COVID-19 is a lung disease like influenza or pneumonia. These diseases account for about 7 percent of deaths every year. Last year, lung diseases accounted for about 8 percent of all deaths. Looking at the data, so far this year, there have been 1,814,000 deaths reported to the CDC. Lung ailments and COVID have been reported as causing roughly 262,900 of these or 14.5 percent. Since lung diseases lead to about 126,990 deaths in a normal year, COVID would seem to be responsible for 135,890 deaths so far, well above even Dr. Fauci’s estimate. This suggests that something might be wrong in the reporting.
According to data gathered by the Freedom Foundation, Washington State is likely inflating its COVID-19 death total by 13 percent. In addition, the Colorado Department of Health and Environment revised that state’s total deaths from COVID-19 downward from 1,150 to 878 (23.6 percent). According to the Washington Post, Dr. Deborah Brix, the face of the coronavirus panic, has suggested that the CDC is over reporting deaths by up to 25 percent. If this is the case, then the number of coronavirus deaths would likely be somewhere near the 100,000-figure stated by Dr. Fauci.
Data on the number of deaths reported in the US is available from the CDC for the first 17 weeks of the year. The COVID-19 outbreak began to impact the statistics from about the 9th week but did not really start to show until the 13th week when 3,946 “excess” deaths were reported. Over 10,000 excess deaths were reported in each of the following 3 weeks. As the chart shows, there were about 38,500 “excess” deaths over this 9-week period. On week 17 the figure fell dramatically, and there were fewer deaths reported than on average.
If COVID-19 has led to 100,000 deaths, then about 60,000 of those may have been offset by reduced economic activity resulting from the government-imposed shutdown orders. For example these have likely been auto accident. But there may be more deaths over time due to the effects of being locked down.
Deaths from COVID-19 are concentrated in people over 65 years of age, with over 80 percent of all deaths from lung ailments, including coronavirus, occurring in this demographic. They are particularly impacting people living in long term care facilities who account for about 53 percent of reported COVID-19 deaths. Roughly 19.7 percent of deaths occurred in the working age population, compared with 23.6 percent of deaths overall. In other words, working age people are much more likely to die from something other than lung ailments including COVID-19, while older folks are much more likely to succumb to both. This means that younger folks under index for risk from coronavirus, while older people (particularly those between 75 and 85 years of age) over index.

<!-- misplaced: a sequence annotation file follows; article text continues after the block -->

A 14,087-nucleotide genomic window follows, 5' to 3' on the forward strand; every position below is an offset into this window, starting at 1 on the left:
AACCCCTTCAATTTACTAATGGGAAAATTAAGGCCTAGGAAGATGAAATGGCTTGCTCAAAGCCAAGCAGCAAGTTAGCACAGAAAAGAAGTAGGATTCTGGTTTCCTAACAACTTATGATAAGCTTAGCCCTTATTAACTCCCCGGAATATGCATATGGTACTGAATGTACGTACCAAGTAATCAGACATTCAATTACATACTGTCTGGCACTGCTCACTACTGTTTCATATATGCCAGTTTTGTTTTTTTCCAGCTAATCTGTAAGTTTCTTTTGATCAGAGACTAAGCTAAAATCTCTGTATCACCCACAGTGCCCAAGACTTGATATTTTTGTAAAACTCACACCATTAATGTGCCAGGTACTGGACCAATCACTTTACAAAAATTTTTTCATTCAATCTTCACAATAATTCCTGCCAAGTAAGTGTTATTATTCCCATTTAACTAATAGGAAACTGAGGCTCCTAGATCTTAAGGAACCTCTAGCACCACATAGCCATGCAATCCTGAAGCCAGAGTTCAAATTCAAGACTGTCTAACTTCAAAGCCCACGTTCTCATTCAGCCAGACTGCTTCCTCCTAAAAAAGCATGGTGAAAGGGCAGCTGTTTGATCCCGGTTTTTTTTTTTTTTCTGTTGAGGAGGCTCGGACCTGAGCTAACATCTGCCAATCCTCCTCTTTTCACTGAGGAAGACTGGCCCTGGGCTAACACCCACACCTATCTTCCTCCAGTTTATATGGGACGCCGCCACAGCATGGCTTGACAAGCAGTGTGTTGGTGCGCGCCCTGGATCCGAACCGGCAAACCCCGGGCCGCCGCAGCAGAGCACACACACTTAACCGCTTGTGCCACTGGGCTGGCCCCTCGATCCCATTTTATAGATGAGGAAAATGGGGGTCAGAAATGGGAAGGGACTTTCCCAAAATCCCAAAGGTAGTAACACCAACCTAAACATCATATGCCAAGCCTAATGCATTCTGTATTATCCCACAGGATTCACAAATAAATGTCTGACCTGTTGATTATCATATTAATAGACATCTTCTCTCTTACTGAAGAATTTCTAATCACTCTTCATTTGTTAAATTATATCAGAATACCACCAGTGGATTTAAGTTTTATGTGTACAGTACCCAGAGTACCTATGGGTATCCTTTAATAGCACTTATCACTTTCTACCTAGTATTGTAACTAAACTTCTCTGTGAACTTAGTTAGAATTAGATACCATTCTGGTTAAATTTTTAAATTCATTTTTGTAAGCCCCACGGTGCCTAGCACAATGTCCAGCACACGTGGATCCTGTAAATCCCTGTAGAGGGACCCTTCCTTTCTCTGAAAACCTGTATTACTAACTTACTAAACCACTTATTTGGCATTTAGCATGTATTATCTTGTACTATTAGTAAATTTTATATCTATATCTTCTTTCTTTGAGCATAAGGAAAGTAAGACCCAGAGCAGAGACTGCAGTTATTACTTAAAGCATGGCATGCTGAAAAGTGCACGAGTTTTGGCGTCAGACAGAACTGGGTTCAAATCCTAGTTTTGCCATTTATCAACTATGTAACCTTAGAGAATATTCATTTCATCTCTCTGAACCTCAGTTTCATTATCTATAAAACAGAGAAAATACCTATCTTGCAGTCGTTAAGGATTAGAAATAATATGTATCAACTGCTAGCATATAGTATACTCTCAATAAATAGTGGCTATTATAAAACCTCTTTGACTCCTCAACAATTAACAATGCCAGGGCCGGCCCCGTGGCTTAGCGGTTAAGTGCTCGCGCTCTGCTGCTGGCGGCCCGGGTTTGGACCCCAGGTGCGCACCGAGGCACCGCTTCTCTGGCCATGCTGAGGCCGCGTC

The data so far show that the risk of death from COVID-19, while not zero, is negligible for anyone under the age of 65, and only one risk factor for the older population (considering that they are afflicted by a wide range of ailments) that could lead to their demise. Deaths as reported by the CDC are likely overestimated and include influenza, pneumonia and other deaths that would have occurred even without the impact of the new virus. Even so, governments worldwide have put the livelihood of their populations at risk. Last month on net 527,000 businesses failed in the US alone. This means that it is very likely that more businesses will die from COVID-19 than people.
Putting this into context, to date, COVID-19 has reportedly killed 352,000 people worldwide. This is a large number, but it does not compare to past pandemics. The AIDS pandemic killed an estimated 30 million people, while the Spanish Flu outbreak in 1918 killed at least 45 million. Even this does not compare to the Black Death (200 million people) or the Plague of Justinian (40 million) when the overall world population was much, much smaller. The smallpox epidemic that occurred in the Americas following contact with European exploders killed as much as 90 percent of the entire population.
While it is the responsibility of public health officials and government leaders to ensure the safety of their populations, acting as if COVID-19 is on par with historical pandemics is dangerous. It would also be dangerous to ignore the virus like President Wilson did in 1918, focusing instead on the war effort. But overreacting through panic policymaking, that will surely devastate much of the world’s economy for years to come, is one of the worst cases of un-justified panic that has struck the world since witches were being burned in the Middle Ages. The COVID-19 epidemic is highly concentrated in a single population group, and efforts should be directed to minimize infections in Long Term Care Facilities, and in other places where the elderly congregate.
More and more, it looks as if the gibberish lyrics of the Talking Heads were prophetic. Coronavirus statistics seem to be close enough but not too far, but it is unlikely that political leaders know where you are. For sure they are fightin’ fire with fire and they will likely be burning down the house.